On 7 September of 1870 William, Mary, and their eight children sailed from Liverpool on the ship "Idaho" with a group of 186 Saints. Also in the company were some returning missionaries, including George Romney. A Brother Robert Ruck, his daughter and son-in-law were also on the ship, Brother Ruck had reportedly been a member of the church for 30 years, having been baptized by Elder Wilford Woodruff. The company arrived in New York 21 September 1870 and in Ogden, Utah on 1 October. Although their children's ages were 17, 15, 14, 12, 10, 8, 6, and 2, they were erroneously listed on the ship's passenger list as 17, 14, 7, 6, 4, 3, 2, and infant. [Isaiah's history in the LDS Biographical Encyclopedia, Vol 4, p. 627 also erroneously gives his emigration date as 1872, though that may have been the year he arrived in Utah.]
According to the history of their daughter Ellener, "they arrived [in New York] on Sept 5, 1870. My father was ill all the way across and unable to travel further so we stayed on Long Island for 16 months. We came to Utah by train in 1871." William's obituary says they were on Long Island three years, and Mary's obituary says they were in Brooklyn "a few years." Exactly when they crossed the plains is not known, as records were not kept after the completion of the railroad in 1869.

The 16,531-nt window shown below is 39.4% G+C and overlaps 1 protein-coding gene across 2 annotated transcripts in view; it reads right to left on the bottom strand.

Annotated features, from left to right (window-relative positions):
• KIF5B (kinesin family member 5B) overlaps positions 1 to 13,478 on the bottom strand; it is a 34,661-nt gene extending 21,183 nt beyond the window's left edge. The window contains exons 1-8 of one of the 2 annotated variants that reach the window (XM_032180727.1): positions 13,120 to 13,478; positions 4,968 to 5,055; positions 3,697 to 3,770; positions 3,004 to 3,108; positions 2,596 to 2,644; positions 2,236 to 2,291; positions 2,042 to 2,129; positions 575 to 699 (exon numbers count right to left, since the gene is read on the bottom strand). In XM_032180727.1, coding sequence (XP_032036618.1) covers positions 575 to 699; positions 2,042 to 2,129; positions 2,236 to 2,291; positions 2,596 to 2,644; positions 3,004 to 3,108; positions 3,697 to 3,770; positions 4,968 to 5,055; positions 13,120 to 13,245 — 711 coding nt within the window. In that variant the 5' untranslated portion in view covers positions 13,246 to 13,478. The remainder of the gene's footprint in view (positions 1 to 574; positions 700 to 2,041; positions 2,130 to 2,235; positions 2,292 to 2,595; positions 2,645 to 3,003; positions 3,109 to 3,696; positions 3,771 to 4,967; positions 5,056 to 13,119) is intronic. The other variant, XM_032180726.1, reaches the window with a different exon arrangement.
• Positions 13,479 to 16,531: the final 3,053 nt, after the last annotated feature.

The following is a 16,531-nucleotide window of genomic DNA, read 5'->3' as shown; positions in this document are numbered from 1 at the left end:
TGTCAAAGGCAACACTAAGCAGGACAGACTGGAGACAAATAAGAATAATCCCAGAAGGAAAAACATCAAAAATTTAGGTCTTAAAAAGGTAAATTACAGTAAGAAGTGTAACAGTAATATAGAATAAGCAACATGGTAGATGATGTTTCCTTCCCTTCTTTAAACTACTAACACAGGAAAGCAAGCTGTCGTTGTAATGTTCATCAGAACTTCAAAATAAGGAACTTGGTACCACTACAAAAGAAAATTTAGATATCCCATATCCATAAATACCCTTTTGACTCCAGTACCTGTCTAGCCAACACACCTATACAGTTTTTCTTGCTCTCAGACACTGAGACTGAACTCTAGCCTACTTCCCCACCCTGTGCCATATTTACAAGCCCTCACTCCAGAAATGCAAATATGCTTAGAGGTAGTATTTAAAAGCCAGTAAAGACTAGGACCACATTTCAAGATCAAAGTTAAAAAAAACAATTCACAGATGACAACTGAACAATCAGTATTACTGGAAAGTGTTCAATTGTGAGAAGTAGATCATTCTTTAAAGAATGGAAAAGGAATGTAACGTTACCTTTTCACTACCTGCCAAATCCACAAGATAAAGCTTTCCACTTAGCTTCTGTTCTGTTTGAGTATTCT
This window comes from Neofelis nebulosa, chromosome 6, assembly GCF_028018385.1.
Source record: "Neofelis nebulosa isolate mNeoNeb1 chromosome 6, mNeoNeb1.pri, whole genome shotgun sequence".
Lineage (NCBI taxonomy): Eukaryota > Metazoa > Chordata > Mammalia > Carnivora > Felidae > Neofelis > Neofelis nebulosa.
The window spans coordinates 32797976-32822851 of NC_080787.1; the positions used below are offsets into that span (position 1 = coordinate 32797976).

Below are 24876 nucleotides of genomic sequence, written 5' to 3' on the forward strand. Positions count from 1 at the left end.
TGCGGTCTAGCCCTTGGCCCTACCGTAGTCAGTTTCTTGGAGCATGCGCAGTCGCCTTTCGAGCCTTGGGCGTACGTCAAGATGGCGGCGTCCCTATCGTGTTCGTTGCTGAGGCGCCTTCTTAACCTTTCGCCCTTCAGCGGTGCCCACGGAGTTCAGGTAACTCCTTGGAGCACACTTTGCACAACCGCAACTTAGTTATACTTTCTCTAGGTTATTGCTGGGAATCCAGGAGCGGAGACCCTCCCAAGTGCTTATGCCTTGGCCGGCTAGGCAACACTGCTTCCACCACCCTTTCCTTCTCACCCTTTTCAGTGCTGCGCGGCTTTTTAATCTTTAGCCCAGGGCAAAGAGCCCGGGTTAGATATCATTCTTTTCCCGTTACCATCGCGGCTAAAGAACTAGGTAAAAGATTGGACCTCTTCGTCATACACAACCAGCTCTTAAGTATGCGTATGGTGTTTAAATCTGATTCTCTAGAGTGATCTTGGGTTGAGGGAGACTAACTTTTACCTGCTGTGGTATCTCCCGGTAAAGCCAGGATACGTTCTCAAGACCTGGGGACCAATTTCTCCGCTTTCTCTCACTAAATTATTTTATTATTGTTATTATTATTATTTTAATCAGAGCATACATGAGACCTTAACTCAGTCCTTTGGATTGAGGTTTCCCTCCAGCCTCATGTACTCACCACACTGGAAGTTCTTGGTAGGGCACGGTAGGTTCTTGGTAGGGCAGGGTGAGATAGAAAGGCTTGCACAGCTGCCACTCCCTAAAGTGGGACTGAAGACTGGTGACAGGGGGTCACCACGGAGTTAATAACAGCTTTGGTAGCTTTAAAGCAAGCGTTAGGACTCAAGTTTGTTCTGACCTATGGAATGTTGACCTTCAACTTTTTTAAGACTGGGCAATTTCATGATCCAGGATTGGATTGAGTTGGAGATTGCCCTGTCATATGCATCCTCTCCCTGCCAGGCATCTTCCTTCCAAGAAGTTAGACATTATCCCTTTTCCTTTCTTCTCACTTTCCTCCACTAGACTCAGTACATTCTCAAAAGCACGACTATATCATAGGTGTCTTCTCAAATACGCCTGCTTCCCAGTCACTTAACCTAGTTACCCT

William and Mary lived first in Weber County, in Plain City or Marriott Settlement. Their daughter, Elizabeth Jane, died there on 1 October 1874. There was a notice of this put in the Millennial Star, Volume XXXVI, 1874. "In Marriott Settlement, Weber Co., Utah, [died] October 1, 1874, Elizabeth Jane, daughter of William and Mary Butterworth, aged 18 years, 4 months and 8 days." It would seem that William and Mary must have had many friends in England who would have wanted to know this news about them.
The 1874 Directory of Salt Lake City lists a William Butterworth and a William Butterworth Jr. They were employed as "soap boilers." As William and Mary's son-in-law, Charles Davey, was superintendent of the J. B. Maiben Soap Factory about this same time, it is likely he helped them with jobs when they first came to Salt Lake. Charles had put a great deal of money and effort into promoting his own popular black soap, but through a business maneuver that was not quite proper, he lost his share in the venture and the rights to the manufacture of his soap [Charles Davey History, Bliss Hansen.]